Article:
"Modern Technology is a massive conspiracy to make you drink less," say Fahey, well juiced in his hotel room afte the show. "You can't go anywhere without driving a car. If you study old civilizations, you'll find they were on booze all the time. My hero, Charlie Patton, drank first thing in the morning, all day, every day."
Patton (1887-1934), the Delta blues singer, was known for beating his eight wives, being so abrasive that he couldn't keep any sidemen, playing the guitar behind his head, and "eating out of the white folk's kitchen."
"Ever hear 'High Water Everywhere Part I?' he asks. "Nobody can play that way anymore. It's a very simple song, a 12-bar blues in open G, just three notes. But something is there that nobody else has. You could talk about technical facility, his age, his influences -- the same things apply to most of his comtemporaries. What is it that he had? In the Middle Ages, everyone assumed the artist had grace. You can't really say that anymore, but it's true: Charlie Patton was infused by grace, God dropped it on him like a bomb."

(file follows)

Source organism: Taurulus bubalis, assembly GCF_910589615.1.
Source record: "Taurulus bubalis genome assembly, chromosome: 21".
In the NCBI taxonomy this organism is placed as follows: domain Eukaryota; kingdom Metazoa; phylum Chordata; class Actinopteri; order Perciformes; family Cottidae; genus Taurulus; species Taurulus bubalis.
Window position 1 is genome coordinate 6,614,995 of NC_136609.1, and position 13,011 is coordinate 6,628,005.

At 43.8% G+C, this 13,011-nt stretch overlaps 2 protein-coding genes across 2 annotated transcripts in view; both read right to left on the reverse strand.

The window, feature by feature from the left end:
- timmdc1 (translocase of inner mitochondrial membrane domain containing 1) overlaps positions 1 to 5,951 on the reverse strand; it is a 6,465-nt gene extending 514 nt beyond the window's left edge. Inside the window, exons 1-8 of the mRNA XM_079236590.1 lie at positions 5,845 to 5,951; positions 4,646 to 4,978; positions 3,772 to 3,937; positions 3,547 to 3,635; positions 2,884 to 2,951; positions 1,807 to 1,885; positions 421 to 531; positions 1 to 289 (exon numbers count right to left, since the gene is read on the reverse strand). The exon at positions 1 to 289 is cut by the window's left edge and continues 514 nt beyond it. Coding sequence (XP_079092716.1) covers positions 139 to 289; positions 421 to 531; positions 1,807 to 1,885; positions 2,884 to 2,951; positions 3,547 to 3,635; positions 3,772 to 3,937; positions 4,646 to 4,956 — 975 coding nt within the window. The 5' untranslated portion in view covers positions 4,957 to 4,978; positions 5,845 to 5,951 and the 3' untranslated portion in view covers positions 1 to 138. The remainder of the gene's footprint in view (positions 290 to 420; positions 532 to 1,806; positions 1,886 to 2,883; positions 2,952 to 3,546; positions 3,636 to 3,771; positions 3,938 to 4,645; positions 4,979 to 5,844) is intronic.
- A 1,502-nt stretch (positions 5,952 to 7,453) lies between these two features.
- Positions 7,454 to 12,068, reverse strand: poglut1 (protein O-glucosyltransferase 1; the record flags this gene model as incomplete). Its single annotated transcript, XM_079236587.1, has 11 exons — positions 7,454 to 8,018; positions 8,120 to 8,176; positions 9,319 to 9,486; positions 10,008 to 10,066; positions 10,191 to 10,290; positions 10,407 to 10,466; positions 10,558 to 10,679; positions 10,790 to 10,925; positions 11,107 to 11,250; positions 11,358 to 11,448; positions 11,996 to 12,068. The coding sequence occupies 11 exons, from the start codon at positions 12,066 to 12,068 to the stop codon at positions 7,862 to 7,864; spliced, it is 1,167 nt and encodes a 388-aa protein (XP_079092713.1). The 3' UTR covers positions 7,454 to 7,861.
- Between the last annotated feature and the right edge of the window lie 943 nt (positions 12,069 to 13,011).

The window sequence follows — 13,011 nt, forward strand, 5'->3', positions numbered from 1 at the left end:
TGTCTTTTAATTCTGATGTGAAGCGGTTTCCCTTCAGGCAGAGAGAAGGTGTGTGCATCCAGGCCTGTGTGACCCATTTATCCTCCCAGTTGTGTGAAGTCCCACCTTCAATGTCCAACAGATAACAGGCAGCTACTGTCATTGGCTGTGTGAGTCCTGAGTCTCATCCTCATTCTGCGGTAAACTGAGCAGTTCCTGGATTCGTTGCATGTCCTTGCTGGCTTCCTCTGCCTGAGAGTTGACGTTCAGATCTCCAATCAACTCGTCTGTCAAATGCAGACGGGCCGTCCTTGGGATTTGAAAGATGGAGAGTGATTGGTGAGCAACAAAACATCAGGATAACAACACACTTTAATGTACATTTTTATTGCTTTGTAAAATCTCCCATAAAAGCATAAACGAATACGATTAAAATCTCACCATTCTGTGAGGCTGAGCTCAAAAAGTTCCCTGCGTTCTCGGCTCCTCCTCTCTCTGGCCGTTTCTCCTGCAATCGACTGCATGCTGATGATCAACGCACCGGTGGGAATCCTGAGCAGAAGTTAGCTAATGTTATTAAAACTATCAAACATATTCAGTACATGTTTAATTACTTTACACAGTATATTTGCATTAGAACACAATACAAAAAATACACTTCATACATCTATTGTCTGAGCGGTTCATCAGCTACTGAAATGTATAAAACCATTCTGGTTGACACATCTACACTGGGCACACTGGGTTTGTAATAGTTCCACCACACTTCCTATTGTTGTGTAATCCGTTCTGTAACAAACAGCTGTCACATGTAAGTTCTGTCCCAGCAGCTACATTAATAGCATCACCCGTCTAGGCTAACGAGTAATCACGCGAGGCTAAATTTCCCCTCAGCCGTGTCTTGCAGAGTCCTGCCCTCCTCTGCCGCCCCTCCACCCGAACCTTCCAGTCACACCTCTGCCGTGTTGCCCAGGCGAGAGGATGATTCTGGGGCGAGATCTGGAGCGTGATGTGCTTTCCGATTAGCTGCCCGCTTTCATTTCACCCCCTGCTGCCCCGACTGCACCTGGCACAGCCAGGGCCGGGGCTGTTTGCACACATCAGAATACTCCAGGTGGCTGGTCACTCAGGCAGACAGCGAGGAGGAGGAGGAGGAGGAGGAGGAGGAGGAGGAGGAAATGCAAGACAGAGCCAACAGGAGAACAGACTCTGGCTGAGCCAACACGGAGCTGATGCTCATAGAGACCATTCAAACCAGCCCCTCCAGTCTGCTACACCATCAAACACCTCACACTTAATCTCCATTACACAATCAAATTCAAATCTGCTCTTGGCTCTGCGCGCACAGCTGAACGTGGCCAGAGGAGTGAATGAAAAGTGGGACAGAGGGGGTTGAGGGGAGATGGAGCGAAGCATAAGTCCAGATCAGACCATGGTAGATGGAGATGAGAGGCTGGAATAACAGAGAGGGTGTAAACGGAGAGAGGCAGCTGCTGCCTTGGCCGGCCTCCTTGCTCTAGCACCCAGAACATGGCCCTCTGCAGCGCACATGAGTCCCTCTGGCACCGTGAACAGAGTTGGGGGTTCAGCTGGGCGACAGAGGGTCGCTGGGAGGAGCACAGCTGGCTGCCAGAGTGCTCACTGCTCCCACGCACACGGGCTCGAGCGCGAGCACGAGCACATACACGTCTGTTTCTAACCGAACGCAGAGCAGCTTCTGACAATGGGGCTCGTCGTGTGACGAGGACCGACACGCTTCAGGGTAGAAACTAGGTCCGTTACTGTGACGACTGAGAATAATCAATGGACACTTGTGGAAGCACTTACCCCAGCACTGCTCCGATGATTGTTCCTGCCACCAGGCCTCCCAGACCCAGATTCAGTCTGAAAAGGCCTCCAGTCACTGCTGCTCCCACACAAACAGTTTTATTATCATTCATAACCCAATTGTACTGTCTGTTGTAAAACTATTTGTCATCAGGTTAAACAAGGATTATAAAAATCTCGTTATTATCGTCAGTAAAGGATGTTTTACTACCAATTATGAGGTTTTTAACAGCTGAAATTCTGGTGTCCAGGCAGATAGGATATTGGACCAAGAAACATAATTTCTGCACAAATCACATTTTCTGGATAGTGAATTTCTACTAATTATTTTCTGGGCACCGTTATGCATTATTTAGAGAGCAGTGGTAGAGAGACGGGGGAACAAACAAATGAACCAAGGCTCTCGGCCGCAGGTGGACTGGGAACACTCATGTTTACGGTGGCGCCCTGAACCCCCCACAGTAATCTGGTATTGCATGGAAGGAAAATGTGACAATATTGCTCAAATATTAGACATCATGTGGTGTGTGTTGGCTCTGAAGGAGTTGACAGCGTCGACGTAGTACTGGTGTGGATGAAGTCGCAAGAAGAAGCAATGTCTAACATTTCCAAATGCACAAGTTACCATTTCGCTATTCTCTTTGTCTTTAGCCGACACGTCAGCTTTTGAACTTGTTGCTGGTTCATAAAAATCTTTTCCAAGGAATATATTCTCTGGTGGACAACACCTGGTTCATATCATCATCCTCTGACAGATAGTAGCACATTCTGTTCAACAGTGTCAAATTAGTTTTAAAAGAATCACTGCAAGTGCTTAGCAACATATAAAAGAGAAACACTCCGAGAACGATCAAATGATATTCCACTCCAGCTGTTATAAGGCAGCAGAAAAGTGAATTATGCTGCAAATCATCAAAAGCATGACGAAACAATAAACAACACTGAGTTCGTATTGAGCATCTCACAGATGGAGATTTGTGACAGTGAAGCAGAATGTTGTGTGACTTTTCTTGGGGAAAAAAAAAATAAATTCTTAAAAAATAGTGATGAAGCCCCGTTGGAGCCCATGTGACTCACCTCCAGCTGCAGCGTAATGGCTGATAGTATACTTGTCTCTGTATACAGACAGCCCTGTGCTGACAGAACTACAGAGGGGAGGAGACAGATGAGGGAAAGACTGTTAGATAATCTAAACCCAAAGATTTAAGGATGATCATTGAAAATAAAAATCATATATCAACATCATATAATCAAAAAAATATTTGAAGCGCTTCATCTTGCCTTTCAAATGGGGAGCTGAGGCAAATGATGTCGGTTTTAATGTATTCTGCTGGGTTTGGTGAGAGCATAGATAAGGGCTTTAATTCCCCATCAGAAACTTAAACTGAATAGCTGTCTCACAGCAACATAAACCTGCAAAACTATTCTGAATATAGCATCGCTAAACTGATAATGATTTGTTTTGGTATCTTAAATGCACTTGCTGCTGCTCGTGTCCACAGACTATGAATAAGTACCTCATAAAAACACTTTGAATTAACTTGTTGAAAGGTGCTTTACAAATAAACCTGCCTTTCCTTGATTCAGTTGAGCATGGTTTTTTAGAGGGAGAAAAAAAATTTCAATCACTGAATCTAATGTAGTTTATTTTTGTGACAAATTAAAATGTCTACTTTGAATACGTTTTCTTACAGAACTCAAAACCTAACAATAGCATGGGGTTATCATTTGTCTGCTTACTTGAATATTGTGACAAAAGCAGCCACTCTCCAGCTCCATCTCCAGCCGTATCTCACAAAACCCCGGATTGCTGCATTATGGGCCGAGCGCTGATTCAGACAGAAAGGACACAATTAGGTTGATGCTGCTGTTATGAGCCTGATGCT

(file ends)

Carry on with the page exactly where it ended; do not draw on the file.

"I hate what I do," Fahey continues in his peculiarly rhythmic modulation. "I hate traveling. I hate business. I don't make any money. The only time it's really fun to play the guitar is when I've just worked out a song. I have to believe to do this crazy stuff. But I do think I've written some good music and I believe it comes from God. Several of my best songs I attribute to divine inspiration . . . well that and knowing how to steal from obscure sources."
Fahey's Christianity is as unorthodox and to-the-point as his guitar playing. "Jesus didn't say much more than that the Kingdon of God is here and you better repent. And even then the disciples couldn't understand him. They's why he was God: Nobody could figure Him out. He went around saying. 'God loves you,' and they all thought he was insane. Divine humor there."
"I'm a pretty lousy Christian myself." I'm an alcoholic. I've been addicted to barbituates. But at least I'm not born-again. Their attitude is, 'I-know-the-truth-and-you-don't.' I tell those people that I worship the Devil."